17. 17. EX ANTE FORECASTING: Vertical UPP (cont.) • Domenenko and Sibley (2018) use Monte Carlo simulations to compare predictions from vGUPPIs to those from the simulations and find that • The vGUPPIu always predicts a price increase to rivals even though that price can rise or fall in the simulation • The vGUPPIu is not an accurate predictor of the sign of a price change – it is wrong in 59% of the cases • The vGUPPId performs better – it is accurate in 82% of the cases) • In my view, vGUPPIs will not be useful screening tools • The informational (data) requirements are too high • There is a need to combine the three so that EDM can be considered • The merged firm makes a take-it-or-leave-it offer to the rival; there is no possibility of bargaining • It could be a useful tool for analyzing contested mergers; the vGUPPIu is a worse case scenario
  18. 18. EX ANTE FORECASTING: Horizontal merger simulations • A horizontal merger simulation predicts post merger prices • It requires: • Estimates of product demands • A set of marginal costs • An assumption about the market game (usually differentiated products Bertrand) • Given these, one can obtain each firm’s profit function and the first order conditions for profit maximization • The n first order conditions can be solved for n post merger prices, where n is the number of products It can go wrong if any of these is misspecified
  19. 19. EX ANTE FORECASTING: Horizontal merger simulations (cont.) • Retrospective analysis of horizontal merger simulation models find that they have not predicted well • (Peters 2006, Weinberg 2011, Weinberg and Hosken 2013, Bjornstedt and Verboven 2016) • Merger simulations are sensitive to the specification of demand • (Slade 2009) • Marginal costs are often obtained as those that rationalize the chosen demand and game • If demand or the game is misspecified, so are the costs • With nonconstant returns, marginal costs will vary with changes in output (Grieco, Pinkse and Slade 2018 consider IRTS) • The game might change post merger • Miller and Weinberg (2017) find that the beer market became more collusive post merger • If the model assumptions are consistent with the market, a simulation can be a useful merger evaluation tool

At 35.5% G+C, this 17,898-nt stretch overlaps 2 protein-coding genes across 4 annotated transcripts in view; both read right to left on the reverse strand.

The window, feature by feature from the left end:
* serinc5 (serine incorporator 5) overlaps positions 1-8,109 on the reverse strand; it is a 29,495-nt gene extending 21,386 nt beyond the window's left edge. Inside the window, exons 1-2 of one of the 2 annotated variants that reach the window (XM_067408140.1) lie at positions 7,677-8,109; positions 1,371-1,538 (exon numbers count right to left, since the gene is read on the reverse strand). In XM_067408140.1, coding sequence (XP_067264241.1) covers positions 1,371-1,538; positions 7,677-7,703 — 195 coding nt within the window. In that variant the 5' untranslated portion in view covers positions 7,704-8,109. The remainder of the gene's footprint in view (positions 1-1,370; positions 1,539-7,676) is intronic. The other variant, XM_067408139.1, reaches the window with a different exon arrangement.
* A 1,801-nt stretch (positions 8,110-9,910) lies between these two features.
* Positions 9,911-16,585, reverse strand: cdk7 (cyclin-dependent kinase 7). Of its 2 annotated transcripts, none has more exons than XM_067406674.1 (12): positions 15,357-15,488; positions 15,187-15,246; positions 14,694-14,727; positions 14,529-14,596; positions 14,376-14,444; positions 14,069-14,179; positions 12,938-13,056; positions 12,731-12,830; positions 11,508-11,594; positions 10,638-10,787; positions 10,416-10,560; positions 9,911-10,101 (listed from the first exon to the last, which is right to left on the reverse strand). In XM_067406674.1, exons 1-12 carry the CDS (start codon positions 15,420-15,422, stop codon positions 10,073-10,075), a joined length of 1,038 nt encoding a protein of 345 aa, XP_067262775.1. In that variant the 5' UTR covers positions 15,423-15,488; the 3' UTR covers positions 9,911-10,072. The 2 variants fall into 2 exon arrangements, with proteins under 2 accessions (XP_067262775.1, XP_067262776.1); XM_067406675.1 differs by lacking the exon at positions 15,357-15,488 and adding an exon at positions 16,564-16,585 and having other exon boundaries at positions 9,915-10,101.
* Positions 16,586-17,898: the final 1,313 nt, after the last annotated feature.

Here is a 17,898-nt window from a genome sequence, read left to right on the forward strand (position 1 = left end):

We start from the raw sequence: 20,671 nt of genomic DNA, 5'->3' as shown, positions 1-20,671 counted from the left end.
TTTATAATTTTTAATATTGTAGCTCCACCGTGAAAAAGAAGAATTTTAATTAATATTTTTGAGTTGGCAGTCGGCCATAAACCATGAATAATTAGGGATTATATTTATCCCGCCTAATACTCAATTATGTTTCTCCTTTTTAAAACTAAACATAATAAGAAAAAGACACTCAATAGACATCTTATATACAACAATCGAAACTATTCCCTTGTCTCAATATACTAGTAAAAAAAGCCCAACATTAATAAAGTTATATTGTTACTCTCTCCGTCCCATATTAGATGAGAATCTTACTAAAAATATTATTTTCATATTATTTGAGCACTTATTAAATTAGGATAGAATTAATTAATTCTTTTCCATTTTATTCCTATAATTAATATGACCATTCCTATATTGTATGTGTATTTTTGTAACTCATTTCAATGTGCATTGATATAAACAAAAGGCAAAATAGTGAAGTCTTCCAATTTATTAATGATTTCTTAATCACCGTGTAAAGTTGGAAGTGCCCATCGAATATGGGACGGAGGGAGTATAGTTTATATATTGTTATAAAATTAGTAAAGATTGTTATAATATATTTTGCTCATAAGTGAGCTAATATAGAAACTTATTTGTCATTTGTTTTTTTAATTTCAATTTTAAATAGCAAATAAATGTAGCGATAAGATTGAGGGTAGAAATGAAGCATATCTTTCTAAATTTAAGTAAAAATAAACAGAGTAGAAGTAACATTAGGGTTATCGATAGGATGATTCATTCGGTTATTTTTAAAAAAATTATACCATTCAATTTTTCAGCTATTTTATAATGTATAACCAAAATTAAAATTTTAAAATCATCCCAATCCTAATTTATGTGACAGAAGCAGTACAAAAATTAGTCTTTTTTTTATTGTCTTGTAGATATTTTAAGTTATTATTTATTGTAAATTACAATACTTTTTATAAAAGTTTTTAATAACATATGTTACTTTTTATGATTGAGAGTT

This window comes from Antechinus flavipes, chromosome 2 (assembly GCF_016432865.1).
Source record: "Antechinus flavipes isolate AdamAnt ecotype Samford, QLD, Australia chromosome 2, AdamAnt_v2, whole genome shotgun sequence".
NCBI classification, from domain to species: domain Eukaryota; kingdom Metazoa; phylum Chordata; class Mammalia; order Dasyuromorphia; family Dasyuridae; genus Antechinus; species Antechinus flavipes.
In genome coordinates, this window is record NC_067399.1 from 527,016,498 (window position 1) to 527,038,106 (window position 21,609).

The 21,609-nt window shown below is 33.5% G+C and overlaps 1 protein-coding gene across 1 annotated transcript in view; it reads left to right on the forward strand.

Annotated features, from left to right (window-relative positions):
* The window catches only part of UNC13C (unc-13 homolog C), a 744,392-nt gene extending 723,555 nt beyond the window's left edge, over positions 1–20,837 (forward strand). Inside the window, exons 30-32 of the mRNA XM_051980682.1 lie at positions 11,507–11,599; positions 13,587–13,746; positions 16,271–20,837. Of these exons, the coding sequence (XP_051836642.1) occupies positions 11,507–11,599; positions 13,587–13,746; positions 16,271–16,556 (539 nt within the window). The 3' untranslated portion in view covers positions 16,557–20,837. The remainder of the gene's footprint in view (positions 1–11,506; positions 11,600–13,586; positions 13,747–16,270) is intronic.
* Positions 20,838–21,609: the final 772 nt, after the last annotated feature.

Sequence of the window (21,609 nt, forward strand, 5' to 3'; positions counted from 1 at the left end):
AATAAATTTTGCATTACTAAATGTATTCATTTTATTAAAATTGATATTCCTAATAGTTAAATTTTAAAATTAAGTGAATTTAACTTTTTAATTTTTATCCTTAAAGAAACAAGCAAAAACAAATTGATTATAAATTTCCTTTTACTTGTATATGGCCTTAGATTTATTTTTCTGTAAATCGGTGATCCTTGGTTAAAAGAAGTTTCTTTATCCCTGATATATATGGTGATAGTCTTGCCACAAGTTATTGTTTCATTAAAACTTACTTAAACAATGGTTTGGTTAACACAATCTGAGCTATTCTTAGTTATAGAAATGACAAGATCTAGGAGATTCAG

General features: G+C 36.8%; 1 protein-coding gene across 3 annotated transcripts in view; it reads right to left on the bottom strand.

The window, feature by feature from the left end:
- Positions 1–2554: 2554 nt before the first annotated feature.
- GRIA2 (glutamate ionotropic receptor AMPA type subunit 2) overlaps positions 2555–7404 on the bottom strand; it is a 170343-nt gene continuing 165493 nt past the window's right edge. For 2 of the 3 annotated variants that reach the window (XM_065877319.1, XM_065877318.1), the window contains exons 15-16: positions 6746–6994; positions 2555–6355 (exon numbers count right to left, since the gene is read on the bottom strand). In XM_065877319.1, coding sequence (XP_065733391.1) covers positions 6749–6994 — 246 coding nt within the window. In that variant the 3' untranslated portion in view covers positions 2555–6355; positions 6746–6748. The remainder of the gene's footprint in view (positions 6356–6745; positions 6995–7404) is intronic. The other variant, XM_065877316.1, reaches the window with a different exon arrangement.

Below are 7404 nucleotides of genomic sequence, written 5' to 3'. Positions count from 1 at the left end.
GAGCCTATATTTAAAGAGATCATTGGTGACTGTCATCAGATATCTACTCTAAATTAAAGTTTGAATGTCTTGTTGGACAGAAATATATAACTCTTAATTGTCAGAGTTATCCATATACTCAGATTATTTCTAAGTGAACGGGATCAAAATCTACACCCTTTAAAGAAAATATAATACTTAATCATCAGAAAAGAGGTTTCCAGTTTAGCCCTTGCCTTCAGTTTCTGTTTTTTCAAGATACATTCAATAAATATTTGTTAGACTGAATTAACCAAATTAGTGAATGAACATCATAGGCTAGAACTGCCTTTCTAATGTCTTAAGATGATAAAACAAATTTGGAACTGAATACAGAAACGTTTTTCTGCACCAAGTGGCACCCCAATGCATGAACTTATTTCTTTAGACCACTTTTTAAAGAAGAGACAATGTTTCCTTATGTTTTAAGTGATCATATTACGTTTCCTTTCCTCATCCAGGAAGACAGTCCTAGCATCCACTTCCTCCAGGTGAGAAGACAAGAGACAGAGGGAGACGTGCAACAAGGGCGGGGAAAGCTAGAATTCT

20. 20. EX ANTE FORECASTING: Vertical merger simulations • Much more complex than horizontal merger simulations • Two markets, one up and one downstream, both games must be specified • The link between the two must also be specified • Could be two Bertrand games with the internal input price set at marginal cost and the external price determined by the upstream game • Firms could bargain over the external input price with a separate negotiation for each up/downstream pair • The internal price need not be set at marginal cost, e.g., if divisions make separate decisions • The timing of moves matters • Could be simultaneous up and downstream games • The upstream firm could move first and have a first-mover advantage
  21. 21. EX ANTE FORECASTING: Vertical merger simulations Bargaining • The most tractable bargaining model is Nash in Nash (Horn and Wolinsky1988) • Simultaneous upstream Nash bargaining and downstream Nash market games • Applications: • Gowrisankaran, Nevo, and Town (2015) find that bargaining between hospitals and MCOs leads to lower prices • Consumers are insensitive to prices because they only pay part of the cost → demand elasticities are small and Bertrand markups are unreasonably large • Crawford et. al. (2018) simulate mergers between regional sports networks and programming distributors • Bargaining is reasonable in their application • Much less academic work on vertical merger simulations
  22. 22. EX ANTE FORECASTING: Summary • Tools that are often used to forecast horizontal merger outcomes are more complex in a vertical context • Inaccurate predictions are therefore more likely • One size fits all and other simple models will not be useful • It is necessary to pay careful attention to the institutional details • If properly applied those tools can be useful complements to more traditional analysis of contested mergers, probably not as screening devices